14 November 2007

Carrying on with the Doing A Lot

Birding in Kaeng Krachan National Park, Thailand.
Special thanks to Khun Noom, who took many of the photos in this post.

I am a recent convert to the hobby, pastime -- nay, way of life -- of birdwatching. Whilst procrastinating studying a year-and-a-half ago, I stumbled across a bird blog by the name of birdchick. She made birding sound... interesting, so I attended a free CRD intro to birdwatching and was immediately hooked, and now count many birding blogs under my Favourites. I’ve talked about this elsewhere, but suffice to say that I love birding because it puts me firmly and intimately in nature, where I count myself lucky to observe the trials, triumphs, and play of some of creation’s most marvelous creatures.

Ashy Drongo. Photo: N. Nuttum

Thailand has amazing biodiversity and is home to 10% of the world’s bird species. Clearly, I would have to go birdwatching while here. Forget my own interest in birds; my birdwatching friends would shun me forever if I failed to bring my binoculars (you know who you are).

Greater Flameback Woodpecker - A counterpart to the black back and red head of
our Pileated Woodpecker in N. America (which I have still to see).
Photo: N. Nuttum

Many westerners and “twitchers” go birding to the far corners of Thailand on tours catering exclusively (and expensively) to their needs. Looking for something a little more, ah, affordable, I googled “Thailand” and “Birdwatching”. I was delighted to find that not only was there an established national bird conservation group, but that they were going on a daytrip that very weekend at a very reasonable cost. After establishing that the guide would be conversant in English, I signed on.

We were to meet at a gas station near a skytrain station at the uncivilized hour of 5 am - yes, bare hours after my return from Pattaya. The skytrain doesn’t run that early, so I took a taxi to our rendezvous point. Apparently, taxis don’t run with metres at 4:30 in the morning, either. After being quoted the ridiculous price of 200 B, I “bargained” it down to 100 B (read: looked shocked and started to walk away), still twice as high as it should be.

The taxi driver had limited English but was very keen on practicing it. He took a call on his mobile, speaking rapidly in Thai, but I could tell I was at least one topic of discussion as a couple times he said “farang.” (This happens a lot here – apparently everything I do is noteworthy or very funny. Who knew I was such a comedian?) After hanging up, he explained that his youngest child – the “Baby” – was calling him. Then he politely asked if I was American. “No,” I said. “Canadian.” His eyes lit up and he clasped his hands in a victory salute. “Ah, Canada! Canada Good Guy! Canada Good Guy!” “Yes!” I agreed happily. Then he asked if I liked spicy Thai food, could I speak Thai, did I have babies, and so on, punctuated by frequent gales of giggles. When he dropped me off, he squeezed my hand and said, “Friend! Friend!”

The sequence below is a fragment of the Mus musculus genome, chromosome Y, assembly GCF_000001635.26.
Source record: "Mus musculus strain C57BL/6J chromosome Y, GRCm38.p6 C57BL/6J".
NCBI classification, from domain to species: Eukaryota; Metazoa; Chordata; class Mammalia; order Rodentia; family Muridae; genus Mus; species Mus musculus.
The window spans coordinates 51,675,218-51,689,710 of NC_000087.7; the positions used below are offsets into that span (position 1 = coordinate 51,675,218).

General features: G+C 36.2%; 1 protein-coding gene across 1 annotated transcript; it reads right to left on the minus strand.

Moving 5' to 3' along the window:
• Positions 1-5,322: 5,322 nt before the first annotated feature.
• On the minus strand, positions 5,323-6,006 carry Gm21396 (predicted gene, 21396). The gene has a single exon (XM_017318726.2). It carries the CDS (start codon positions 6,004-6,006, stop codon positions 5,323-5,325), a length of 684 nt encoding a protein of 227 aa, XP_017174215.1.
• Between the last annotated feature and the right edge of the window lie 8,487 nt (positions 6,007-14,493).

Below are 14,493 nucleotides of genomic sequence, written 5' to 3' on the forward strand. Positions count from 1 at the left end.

I could not find the gas station, which I’d been told was immediately visible from the steps of the skytrain station. I saw a Shell and an Esso, both open, but no Caltex. I called the trip leader. She told me to walk down the road from the skytrain station. “Which way?” I asked. “Down the street.” “Yes, I understand, but in which direction?” “Down the street. You walk down the street.” This was starting to feel a lot like the day before, only less comical as 25 impatient birders were waiting for me – the adage “the early bird gets the worm” applies as much to birders as it does to birds (that said, while I am frequently still awake in the wee hours, I’ve never gotten up at 3:30 in the morning to go birding – or go anywhere, for that matter. Those who know me understand what a heroic triumph of will this was.).

After walking up and down the street for a good while, I saw someone waving at me across the street from the Caltex, which I imagine would be immediately visible from the skytrain station were it actually lit up and open for business. I had found my rendezvous point. I climbed into the van and settled in for a good couple hours as we drove north to Kaeng Krachan National Park.
Looking for birds.

Kaeng Krachan is Thailand’s largest national park, at over 2,900 km². It is home to a wide variety of wildlife: elephants, leopards, crocodiles, and hundreds of species of birds, including the elusive pitta and treepie, roam this wet and mountainous land blanketed with lush tropical rainforest. It is also a popular weekend camp site; holidaying Thais were in abundance during the park’s first weekend open since its annual rainy season closure.

Watch out for monkeys. Seriously. They leap through trees, bringing brawny branches crashing down.

We had breakfast at a lovely open-air thatch café and were given our bag lunches for the day – wrapped in banana leaves instead of your standard plastic bag. I was the only westerner on the trip; everyone else was Thai, except for a Japanese fellow who spoke Thai. They were very surprised that I had come along and wanted to know how I had found out about it. "Google," I replied.